What would you say about the bucking last night at WIHS?

I saw a lot of it and fences were being knocked down and the rounds delayed, what can be said about this?

From what I could see, it appeared some of the behavior was encouraged as in the riders didn't get after the horse when bucking repeatedly.

I always get after my boy. I don't think it is fun to ride a bucker! Not in the least.

Major winter storm and high winds outside. Postage stamp sized warm up. Limited time in main ring at weird hours. No turn out.
Welcome to Indoors.

That's exactly why bucking cannot be tolerated or excused. You might cut them a little slack because of the above conditions, but it should be dealt with. Of course some of the riders may be in over their heads and are afraid to deal with it for fear it will get worse-and it probably would. I can understand that.

All you can do is never let it get started when you have more control over the circumstances-the horse thinks it's OK and even fun once in awhile at home or at a show on a nice day? They will really come uncorked when they encounter challenging stuations like this and think it's OK because that is what they have learned.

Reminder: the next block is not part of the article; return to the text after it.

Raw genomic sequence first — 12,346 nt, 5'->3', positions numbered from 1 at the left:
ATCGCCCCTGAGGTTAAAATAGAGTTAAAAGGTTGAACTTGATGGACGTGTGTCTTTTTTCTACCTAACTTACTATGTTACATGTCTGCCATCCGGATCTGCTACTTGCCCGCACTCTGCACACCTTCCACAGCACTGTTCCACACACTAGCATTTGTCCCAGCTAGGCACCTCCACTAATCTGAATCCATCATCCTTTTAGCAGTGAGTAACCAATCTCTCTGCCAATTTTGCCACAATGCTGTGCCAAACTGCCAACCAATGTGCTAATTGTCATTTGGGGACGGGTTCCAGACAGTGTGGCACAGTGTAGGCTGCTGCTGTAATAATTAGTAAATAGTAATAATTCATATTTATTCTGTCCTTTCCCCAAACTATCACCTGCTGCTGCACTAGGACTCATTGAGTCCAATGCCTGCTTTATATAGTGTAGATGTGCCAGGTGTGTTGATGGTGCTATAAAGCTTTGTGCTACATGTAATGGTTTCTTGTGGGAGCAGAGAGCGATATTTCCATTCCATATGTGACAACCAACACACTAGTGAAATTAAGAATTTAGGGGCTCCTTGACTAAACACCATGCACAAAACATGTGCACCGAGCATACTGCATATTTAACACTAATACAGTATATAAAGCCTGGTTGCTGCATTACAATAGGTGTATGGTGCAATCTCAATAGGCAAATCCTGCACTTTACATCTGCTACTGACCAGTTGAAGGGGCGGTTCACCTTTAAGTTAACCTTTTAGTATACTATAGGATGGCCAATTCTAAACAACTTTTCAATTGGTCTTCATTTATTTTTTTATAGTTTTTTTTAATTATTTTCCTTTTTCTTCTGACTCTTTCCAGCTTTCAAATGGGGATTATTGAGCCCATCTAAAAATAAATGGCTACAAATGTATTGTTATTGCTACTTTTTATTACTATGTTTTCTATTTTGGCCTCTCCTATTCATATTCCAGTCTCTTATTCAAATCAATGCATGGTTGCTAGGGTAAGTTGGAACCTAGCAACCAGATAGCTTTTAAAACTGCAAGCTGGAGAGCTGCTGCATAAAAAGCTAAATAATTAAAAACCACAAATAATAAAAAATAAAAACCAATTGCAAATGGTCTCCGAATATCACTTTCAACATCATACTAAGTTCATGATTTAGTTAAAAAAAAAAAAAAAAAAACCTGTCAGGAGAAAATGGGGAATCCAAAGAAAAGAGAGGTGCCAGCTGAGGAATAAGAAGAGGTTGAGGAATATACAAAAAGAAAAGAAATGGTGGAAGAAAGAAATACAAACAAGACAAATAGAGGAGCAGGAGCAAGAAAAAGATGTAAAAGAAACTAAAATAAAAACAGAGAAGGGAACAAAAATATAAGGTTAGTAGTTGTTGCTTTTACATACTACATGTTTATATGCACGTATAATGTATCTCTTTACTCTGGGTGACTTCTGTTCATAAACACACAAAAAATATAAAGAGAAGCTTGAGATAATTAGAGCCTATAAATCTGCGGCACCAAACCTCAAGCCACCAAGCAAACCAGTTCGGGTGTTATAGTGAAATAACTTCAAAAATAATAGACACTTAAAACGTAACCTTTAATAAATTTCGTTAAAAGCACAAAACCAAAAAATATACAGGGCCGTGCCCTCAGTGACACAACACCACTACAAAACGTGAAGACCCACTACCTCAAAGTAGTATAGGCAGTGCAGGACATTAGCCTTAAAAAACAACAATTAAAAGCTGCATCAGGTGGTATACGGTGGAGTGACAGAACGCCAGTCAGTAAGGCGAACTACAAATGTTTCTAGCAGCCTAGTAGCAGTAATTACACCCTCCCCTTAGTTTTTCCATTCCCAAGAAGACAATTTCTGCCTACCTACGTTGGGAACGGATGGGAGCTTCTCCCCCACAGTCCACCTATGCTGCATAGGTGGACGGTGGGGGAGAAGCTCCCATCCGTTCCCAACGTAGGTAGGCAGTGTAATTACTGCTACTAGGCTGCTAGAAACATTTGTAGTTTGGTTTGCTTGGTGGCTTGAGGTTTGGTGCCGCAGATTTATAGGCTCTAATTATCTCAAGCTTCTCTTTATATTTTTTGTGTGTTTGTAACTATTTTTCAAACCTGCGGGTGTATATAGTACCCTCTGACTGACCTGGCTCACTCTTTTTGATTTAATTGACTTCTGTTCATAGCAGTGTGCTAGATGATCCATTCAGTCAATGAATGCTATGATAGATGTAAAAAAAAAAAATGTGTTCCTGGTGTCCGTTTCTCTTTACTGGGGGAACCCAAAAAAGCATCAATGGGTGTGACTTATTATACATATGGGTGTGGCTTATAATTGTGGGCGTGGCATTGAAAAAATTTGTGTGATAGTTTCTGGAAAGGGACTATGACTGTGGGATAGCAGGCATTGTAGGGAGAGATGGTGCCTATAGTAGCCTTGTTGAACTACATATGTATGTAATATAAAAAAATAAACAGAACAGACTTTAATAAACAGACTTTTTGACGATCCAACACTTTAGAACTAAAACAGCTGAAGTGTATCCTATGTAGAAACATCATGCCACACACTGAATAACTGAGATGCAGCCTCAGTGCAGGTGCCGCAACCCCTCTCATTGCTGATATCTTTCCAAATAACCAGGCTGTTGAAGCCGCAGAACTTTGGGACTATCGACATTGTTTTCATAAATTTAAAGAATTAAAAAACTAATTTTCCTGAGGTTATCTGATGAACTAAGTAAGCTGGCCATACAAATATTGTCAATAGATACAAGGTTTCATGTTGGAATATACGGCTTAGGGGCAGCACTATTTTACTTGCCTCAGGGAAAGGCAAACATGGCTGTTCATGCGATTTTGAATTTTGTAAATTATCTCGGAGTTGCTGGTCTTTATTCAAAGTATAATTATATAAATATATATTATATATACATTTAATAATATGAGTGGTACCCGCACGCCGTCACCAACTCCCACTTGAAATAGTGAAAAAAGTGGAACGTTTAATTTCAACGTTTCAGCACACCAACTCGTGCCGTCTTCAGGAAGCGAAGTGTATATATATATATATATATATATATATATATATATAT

CiegoStar
Oct. 30, 2011, 11:27 AM
I would not "get after" my horse for bucking before starting a jumper round at a show in front of thousands of people. You don't start a fight with your horse in those circumstances. THAT would be bad form, IMHO.

The riders rode through it gracefully, and that's the best you can ask for.

Pony+ an inch
Oct. 30, 2011, 11:51 AM
Speaking from personal experience, the last thing you want to do is discipline a bucking horse right before you ask them to go and perform. Most horses tend to get wound up about discipline, beit for a refusal or for bucking or whatever, and that anxiety can translate into poor performance if they're still dwelling on it going down to the first fence. Far better just to sit deep and ride through it to the first fence because then at that point, chances are the horse's attention will completely switch to the big fence it's being pointed at (which is what happened in last night's GP).